Chairman and chief executive officer, Sanmina-SCI Corporation
Born: 1951, in Croatia.
Education: San Jose State University, BS, 1972.
Family: Married Michelle (maiden name unknown); children: three.
Career: Lika Corporation, 1972–1980, various management positions; Sanmina Corporation, 1980–1991, various management positions; 1991–2001, chairman and president; Sanmina-SCI Corporation, 2001–2002, cochairman and CEO; 2002–, chairman and CEO.
Address: Sanmina-SCI Corporation, 2700 North First Street, San Jose, California 95134; http://www.sanmina.com.
■ Jure Sola founded Sanmina Corporation in 1980 for the manufacture of advanced electronic-circuit cards, back planes, and enclosures for the telecommunications market. In 2001 Sanmina completed its acquisition of the competitor SCI, and in 2002 Sola became the chief executive officer and chairman of the newly named Sanmina-SCI Corporation. As of 2004 the merger was the largest ever in the electronic manufacturing services industry. The combined company was a leading global electronics contract manufacturer, building parts and providing manufacturing-management services for original-equipment manufacturers in the communications, industrial and medical instrumentation, and computer-technology sectors.
Born in Croatia, Sola came to the United States as a 17-year-old in 1968. After receiving an engineering degree from San Jose State University, he joined the management of the electronic manufacturing company Lika, producing electronic transducers and control instruments for factory automation. In 1980 he cofounded Sanmina and began serving the company in various management capacities. Sola became chairman and president of Sanmina in 1991.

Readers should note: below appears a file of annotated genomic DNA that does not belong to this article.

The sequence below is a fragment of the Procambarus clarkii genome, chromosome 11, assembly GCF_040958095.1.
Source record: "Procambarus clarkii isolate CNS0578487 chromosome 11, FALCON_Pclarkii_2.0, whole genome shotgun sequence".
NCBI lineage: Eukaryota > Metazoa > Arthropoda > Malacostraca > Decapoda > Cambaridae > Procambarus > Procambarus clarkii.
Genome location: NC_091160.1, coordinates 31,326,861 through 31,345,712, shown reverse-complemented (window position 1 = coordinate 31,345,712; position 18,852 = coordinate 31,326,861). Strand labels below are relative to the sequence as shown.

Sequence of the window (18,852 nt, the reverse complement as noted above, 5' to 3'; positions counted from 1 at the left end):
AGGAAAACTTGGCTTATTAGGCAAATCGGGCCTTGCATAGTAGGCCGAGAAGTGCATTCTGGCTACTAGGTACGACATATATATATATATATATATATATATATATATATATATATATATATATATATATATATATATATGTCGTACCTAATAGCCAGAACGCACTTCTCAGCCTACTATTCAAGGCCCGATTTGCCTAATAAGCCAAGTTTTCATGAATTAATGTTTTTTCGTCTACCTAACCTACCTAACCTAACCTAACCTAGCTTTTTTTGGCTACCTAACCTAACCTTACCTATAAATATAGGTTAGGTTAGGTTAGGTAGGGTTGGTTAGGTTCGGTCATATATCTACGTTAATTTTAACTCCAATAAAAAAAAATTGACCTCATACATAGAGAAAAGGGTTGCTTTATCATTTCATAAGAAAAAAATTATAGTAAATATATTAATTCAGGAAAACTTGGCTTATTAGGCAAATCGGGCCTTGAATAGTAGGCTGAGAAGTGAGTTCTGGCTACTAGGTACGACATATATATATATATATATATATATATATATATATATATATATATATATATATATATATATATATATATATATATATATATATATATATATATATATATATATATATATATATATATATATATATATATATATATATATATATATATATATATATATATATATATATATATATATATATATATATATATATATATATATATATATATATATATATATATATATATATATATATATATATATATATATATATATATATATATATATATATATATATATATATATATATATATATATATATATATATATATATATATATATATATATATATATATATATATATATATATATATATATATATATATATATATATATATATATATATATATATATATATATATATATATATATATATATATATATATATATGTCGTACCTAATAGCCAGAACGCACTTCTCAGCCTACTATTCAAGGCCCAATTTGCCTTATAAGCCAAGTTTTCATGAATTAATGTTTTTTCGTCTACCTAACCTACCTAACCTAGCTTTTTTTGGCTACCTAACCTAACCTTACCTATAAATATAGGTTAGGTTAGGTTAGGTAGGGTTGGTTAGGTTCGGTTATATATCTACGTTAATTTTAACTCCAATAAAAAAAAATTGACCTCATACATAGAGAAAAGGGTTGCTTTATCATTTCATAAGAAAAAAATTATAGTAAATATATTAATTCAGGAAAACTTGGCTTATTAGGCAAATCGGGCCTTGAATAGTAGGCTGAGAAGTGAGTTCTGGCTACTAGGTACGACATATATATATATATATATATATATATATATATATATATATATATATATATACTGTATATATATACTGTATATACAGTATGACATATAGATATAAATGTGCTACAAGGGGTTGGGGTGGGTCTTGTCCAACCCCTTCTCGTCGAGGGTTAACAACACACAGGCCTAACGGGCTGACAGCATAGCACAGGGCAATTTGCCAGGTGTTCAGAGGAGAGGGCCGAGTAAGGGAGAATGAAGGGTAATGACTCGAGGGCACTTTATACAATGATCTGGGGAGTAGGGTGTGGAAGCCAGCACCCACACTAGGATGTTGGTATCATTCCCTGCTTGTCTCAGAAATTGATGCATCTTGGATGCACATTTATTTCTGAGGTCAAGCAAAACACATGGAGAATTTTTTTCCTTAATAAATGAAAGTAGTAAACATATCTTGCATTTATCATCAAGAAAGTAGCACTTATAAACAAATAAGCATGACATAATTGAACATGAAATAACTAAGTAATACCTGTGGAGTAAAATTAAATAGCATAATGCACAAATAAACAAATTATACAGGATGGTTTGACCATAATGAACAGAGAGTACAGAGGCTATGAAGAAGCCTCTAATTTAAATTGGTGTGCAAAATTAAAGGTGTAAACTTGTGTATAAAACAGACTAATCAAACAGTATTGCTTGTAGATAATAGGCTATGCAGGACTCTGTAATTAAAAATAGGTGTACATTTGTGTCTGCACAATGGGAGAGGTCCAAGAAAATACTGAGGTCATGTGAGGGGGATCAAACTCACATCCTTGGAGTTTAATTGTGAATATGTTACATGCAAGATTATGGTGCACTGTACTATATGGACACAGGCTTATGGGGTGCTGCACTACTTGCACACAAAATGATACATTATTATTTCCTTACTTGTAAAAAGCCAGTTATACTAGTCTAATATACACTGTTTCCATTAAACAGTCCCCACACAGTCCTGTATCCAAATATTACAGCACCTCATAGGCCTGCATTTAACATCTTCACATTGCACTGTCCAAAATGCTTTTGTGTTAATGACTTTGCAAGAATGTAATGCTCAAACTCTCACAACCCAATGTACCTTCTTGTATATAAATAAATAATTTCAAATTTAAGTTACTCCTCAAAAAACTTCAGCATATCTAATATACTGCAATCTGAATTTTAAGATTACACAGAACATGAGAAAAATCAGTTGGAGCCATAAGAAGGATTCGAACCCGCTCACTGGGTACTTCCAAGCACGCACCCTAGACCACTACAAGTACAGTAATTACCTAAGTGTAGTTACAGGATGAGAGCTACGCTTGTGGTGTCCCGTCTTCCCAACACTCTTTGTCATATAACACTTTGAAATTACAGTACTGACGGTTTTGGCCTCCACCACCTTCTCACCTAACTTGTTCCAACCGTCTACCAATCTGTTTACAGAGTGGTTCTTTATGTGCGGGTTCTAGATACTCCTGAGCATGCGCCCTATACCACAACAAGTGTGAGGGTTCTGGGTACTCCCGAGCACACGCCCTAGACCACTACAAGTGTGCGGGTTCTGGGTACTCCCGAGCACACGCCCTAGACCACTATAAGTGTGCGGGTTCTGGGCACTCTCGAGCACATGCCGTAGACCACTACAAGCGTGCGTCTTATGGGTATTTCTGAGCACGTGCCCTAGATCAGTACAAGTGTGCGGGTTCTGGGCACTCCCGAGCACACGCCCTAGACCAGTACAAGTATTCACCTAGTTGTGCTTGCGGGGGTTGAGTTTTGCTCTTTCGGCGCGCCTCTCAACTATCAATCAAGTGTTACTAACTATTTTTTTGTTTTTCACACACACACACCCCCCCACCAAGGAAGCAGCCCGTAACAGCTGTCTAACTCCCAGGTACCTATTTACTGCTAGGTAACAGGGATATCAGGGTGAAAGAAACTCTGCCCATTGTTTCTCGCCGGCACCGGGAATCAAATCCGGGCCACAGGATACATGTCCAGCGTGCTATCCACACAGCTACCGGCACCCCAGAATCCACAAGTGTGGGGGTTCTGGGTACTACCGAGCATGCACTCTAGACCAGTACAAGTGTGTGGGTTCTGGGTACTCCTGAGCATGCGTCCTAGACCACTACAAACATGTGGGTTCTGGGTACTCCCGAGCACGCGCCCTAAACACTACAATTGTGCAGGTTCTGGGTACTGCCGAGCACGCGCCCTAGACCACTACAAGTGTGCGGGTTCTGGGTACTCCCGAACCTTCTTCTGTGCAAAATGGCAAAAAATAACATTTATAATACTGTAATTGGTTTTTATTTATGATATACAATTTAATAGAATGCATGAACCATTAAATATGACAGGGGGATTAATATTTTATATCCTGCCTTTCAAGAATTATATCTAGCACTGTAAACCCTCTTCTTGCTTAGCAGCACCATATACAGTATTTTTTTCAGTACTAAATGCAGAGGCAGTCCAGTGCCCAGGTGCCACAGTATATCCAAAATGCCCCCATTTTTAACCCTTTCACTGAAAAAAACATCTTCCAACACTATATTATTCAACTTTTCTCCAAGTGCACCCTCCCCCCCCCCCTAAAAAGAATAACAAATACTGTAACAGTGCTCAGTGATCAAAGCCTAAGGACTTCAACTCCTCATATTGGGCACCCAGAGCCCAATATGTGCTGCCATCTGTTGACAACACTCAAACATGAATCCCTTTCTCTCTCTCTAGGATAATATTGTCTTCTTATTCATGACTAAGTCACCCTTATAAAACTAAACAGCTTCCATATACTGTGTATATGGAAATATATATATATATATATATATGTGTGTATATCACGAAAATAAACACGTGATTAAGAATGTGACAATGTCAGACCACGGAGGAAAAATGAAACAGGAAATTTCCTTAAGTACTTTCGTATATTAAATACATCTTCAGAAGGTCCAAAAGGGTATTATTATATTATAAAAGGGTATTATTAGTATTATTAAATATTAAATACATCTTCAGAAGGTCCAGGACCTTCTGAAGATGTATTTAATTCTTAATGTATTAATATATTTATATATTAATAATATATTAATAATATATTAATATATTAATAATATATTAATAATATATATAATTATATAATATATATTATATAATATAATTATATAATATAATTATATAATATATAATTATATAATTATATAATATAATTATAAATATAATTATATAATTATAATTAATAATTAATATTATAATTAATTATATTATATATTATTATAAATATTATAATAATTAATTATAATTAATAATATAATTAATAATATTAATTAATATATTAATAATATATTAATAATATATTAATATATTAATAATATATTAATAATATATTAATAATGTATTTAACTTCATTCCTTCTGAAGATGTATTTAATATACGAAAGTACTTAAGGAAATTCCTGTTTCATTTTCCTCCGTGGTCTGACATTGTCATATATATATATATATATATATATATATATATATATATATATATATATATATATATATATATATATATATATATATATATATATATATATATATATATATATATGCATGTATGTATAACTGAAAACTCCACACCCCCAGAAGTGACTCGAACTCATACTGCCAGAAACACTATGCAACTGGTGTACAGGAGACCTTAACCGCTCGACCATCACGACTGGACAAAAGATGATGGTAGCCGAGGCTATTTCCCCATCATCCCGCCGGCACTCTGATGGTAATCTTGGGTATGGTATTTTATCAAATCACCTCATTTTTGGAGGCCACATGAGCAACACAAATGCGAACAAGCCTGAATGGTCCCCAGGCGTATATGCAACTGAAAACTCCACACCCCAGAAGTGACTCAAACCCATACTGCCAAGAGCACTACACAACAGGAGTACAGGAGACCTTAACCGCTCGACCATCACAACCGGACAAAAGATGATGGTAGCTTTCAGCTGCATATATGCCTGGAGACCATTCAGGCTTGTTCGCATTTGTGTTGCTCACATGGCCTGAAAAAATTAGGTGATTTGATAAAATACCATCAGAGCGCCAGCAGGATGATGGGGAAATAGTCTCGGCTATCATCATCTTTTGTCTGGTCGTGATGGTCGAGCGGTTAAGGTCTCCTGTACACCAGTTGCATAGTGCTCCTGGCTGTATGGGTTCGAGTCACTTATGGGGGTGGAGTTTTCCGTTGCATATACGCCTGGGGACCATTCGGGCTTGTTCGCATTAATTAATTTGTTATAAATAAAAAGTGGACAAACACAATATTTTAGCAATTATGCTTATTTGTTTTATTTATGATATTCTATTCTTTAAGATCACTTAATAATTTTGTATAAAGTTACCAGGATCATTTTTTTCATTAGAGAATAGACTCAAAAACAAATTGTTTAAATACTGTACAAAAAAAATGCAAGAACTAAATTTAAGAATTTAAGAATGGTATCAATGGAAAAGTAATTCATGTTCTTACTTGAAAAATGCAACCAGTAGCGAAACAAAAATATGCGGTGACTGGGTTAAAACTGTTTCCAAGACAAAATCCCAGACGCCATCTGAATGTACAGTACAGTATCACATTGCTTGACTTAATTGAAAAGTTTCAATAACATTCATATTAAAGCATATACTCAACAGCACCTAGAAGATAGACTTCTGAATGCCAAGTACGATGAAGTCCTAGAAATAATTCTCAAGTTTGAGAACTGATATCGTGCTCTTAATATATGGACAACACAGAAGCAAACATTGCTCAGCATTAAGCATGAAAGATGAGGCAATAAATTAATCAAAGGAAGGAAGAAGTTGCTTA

For most of its history the contract manufacturing business received little respect. Many engineering firms preferred to design products and then let original-equipment manufacturers (OEMs) build the parts. In the 1990s most of the companies that manufactured end products decided to reduce redundant resources and staff by seeking out other firms with which to outsource ongoing production. Sola took advantage of this trend early on to advance Sanmina. Ranked ninth among contract manufacturers in 1997, the company avoided consumer products in order to concentrate on high-end networking and telecommunications applications. Sola stated his business strategy in Electronic Business : "We go after the products that are more difficult to manufacture internally" (August 1, 1998).
Throughout much of its existence Sanmina maintained a 15 percent operating margin, a figure that impressed other contract manufacturers. Sola credited the company's results to the niches that he chose, good management, and a history of closely watched costs. Comparing Sanmina's operations from well after it became profitable to those of its infancy, when the company had almost as much debt as it did revenue, Sola remarked, "We don't run any differently" ( Electronic Business , August 1, 1998).